Our packages have only been tested on Fedora and Ubuntu systems, but should be compatible with most rpm or deb-based distributions. If you have to make changes for your specific distribution, please let us know and we'll include the details in our packages.

Before proceeding, we will need to disable the kernel driver as it takes exclusive control over the USB IR Transceiver. Run

sudo rmmod iguanair

This will revert on a reboot. To permanently disable the kernel driver create a new file /etc/modprobe.d/iguanair.conf with the content:

blacklist iguanair

With not done and the software is installed, connect the device (or reconnect it if you plugged it in before) and start the igdaemon. This should be as simple as running the command:

sudo  service iguanaIR start

That's it. Now to test the daemon is running and communicating with the USB device, you can the following command (as a regular user, no need to run as root or use sudo):

igclient --get-version

and you should see something close to:

get version: success: version=0x0308

If you see what version of the device you have, you have the daemon installed and working properly. If you do not get this message, see our FAQ.

Try running:

igclient --receiver-on --sleep 100

This will cause the usb device to enable its receiver and start streaming data in the form of space and pulse timings to the client. The sleep tells the igclient to wait for 100 seconds before exiting, during which time it prints all received signals. The signals will not be translated in any way, and so should be an accurate description of what the igclient is seeing.

This is our equivalent to the mode2 program. The output is not as pretty, but is primarily used to ensure that the device is working, the basic configuration is correct and our IR receiver can see something from your remote.

When this igclient command is executed data will stream past in the terminal. It looks something like:

received 1 signal(s):
  space: 152917
received 1 signal(s):
  space: 152917
received 1 signal(s):
  space: 114688
received 4 signal(s):
  space: 6400
  pulse: 3498
  space: 1664
  pulse: 426
received 7 signal(s):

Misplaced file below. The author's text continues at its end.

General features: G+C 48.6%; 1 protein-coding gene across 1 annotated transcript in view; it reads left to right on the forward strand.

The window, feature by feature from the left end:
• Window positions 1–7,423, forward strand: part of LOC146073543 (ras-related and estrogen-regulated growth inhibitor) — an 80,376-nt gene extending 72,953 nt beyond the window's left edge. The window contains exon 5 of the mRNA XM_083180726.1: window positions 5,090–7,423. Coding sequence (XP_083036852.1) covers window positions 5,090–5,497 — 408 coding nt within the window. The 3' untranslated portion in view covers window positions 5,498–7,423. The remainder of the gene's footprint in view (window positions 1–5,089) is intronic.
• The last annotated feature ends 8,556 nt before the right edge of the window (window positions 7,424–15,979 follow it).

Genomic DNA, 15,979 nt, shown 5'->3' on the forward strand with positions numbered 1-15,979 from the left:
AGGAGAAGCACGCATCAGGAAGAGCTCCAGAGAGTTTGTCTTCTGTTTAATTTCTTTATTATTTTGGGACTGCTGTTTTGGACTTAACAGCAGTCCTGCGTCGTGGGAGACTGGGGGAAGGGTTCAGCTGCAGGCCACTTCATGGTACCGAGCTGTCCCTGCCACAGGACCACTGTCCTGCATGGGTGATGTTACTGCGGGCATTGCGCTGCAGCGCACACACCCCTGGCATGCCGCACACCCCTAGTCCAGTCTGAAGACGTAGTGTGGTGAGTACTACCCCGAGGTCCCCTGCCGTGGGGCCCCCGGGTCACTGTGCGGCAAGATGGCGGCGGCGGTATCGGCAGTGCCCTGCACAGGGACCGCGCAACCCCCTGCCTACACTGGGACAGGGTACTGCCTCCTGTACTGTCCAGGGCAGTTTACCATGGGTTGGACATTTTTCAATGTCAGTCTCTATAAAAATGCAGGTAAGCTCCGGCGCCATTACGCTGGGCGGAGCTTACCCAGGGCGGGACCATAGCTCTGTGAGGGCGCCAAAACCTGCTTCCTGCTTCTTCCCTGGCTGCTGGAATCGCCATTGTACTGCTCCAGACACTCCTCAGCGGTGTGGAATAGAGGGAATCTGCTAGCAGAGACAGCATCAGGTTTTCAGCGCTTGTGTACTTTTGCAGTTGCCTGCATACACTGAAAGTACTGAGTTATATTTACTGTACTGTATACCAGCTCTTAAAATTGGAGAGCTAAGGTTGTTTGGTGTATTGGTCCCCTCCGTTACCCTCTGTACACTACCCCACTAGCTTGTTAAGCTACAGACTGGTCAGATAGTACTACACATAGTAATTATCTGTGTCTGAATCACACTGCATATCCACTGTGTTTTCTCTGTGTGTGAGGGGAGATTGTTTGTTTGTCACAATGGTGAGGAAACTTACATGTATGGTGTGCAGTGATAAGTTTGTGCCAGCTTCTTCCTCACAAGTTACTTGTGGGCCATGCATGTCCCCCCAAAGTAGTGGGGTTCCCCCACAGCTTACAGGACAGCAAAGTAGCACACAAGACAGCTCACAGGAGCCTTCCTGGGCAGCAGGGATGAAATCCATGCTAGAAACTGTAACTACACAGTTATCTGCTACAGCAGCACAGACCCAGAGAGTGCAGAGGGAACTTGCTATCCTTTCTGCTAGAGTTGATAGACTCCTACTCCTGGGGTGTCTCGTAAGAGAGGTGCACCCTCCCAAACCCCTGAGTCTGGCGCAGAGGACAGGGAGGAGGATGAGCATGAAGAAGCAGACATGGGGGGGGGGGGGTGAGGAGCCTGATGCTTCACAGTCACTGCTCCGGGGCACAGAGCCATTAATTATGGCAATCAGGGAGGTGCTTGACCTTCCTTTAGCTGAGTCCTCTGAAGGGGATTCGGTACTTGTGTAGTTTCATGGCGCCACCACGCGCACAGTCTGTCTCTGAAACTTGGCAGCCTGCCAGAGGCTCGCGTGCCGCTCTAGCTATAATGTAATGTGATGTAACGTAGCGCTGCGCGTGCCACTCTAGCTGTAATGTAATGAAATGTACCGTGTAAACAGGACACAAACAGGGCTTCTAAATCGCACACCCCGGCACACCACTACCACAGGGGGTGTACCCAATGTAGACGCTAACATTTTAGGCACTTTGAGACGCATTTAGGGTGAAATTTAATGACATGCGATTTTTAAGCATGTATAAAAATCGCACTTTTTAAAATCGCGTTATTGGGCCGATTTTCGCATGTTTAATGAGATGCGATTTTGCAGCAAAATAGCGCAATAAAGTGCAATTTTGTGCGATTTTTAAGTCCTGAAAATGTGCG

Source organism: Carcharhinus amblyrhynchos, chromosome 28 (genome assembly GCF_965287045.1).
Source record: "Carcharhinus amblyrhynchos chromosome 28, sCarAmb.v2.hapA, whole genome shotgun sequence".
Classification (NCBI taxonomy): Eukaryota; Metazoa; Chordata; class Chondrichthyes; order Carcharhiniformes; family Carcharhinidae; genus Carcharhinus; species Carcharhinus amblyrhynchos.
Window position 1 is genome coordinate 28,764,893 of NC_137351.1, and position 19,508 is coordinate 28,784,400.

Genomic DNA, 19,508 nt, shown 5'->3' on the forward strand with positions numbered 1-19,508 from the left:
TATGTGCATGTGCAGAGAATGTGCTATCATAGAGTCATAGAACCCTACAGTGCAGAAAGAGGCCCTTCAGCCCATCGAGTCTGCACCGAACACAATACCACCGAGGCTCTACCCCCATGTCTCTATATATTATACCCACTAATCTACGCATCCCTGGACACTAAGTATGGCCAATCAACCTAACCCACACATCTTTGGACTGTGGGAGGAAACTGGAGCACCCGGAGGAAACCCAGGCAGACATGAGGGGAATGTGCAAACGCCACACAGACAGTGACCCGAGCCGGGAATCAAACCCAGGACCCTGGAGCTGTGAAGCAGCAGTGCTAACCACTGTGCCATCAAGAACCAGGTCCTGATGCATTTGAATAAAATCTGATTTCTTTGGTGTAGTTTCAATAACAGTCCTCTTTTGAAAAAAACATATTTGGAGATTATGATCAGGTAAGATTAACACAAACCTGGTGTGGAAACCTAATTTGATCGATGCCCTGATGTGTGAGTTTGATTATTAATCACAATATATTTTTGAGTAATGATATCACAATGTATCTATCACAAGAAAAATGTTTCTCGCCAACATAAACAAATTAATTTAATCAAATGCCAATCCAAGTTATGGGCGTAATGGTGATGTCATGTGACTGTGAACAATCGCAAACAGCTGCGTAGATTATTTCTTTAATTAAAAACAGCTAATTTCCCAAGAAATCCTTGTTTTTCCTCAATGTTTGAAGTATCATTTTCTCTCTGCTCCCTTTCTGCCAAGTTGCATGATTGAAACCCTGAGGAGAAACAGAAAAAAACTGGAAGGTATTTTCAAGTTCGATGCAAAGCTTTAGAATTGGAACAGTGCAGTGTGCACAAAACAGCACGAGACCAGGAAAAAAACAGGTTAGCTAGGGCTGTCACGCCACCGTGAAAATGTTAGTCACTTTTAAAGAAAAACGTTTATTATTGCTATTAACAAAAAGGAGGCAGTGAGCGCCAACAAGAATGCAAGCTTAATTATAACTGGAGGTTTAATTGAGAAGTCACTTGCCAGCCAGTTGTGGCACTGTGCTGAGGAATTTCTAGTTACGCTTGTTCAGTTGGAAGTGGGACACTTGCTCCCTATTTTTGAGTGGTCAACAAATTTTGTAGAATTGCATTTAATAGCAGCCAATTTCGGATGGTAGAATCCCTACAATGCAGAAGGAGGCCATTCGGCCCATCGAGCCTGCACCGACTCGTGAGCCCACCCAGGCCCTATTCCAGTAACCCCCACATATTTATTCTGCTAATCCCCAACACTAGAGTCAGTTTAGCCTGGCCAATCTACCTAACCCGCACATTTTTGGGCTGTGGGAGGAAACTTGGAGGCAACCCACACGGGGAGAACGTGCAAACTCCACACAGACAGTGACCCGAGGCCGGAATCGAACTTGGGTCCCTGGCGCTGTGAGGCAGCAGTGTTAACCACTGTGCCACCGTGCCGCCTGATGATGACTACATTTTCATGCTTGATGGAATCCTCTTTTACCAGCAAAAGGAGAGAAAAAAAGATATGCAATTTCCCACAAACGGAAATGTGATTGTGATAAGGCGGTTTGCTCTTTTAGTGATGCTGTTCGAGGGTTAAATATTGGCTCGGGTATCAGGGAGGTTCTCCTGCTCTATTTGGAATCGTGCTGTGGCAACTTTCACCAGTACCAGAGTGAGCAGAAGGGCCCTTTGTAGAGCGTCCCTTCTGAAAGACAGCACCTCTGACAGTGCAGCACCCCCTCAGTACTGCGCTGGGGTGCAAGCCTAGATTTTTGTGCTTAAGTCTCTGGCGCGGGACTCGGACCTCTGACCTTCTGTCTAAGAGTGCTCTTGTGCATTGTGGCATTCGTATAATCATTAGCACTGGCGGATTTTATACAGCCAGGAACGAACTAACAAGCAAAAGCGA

space: 384
  pulse: 448
  space: 1237
  pulse: 426
  space: 405
  pulse: 426
  space: 362
received 7 signal(s):

and so on. What we can see from this output is that the device was idle for around 0.4 seconds before a 6.4 millisecond header pulse was detected. All the numbers printed above are times in microseconds. This is not actually the raw data received from the USB device, but the daemon translates that rather odd format to microsecond pulses and spaces. If this command fails, please check for the error on the TroubleShooting page.

You have already installed the lirc package in step 2. However, LIRC needs a iguanair driver which you most likely need to add. The procedure for adding the iguana driver is different depending on LIRC version and your distribtution. *lircd –version* prints the lirc version.

lirc version 0.9.3+ (all distros)

First, check if the iguana driver exists by

   $ lirc-lsplugins -q iguana*

If nothing is printed you need to add the driver. First try is to check if it can be installed as a package, normally named *lirc-drv-iguanair*. This works at least on Fedora. If not, you need to install it from source. A prerequisite is to install the LIRC development files which typically lives in a package like lirc-devel (Fedora) or liblircclient-dev (Debian). After installing this, do:

    $ git clone
    $ cd iguanair-lirc
    $ make
    $ sudo make install
    $ lirc-lsplugins -q iguana*
    iguanair              -as   /usr/lib64/lirc/plugins/

At this point you need to configure LIRC. There is a comprehensive guide at LIRC is a very flexible and powerful software, but it comes at price. Be prepared to spend some time with this configuration.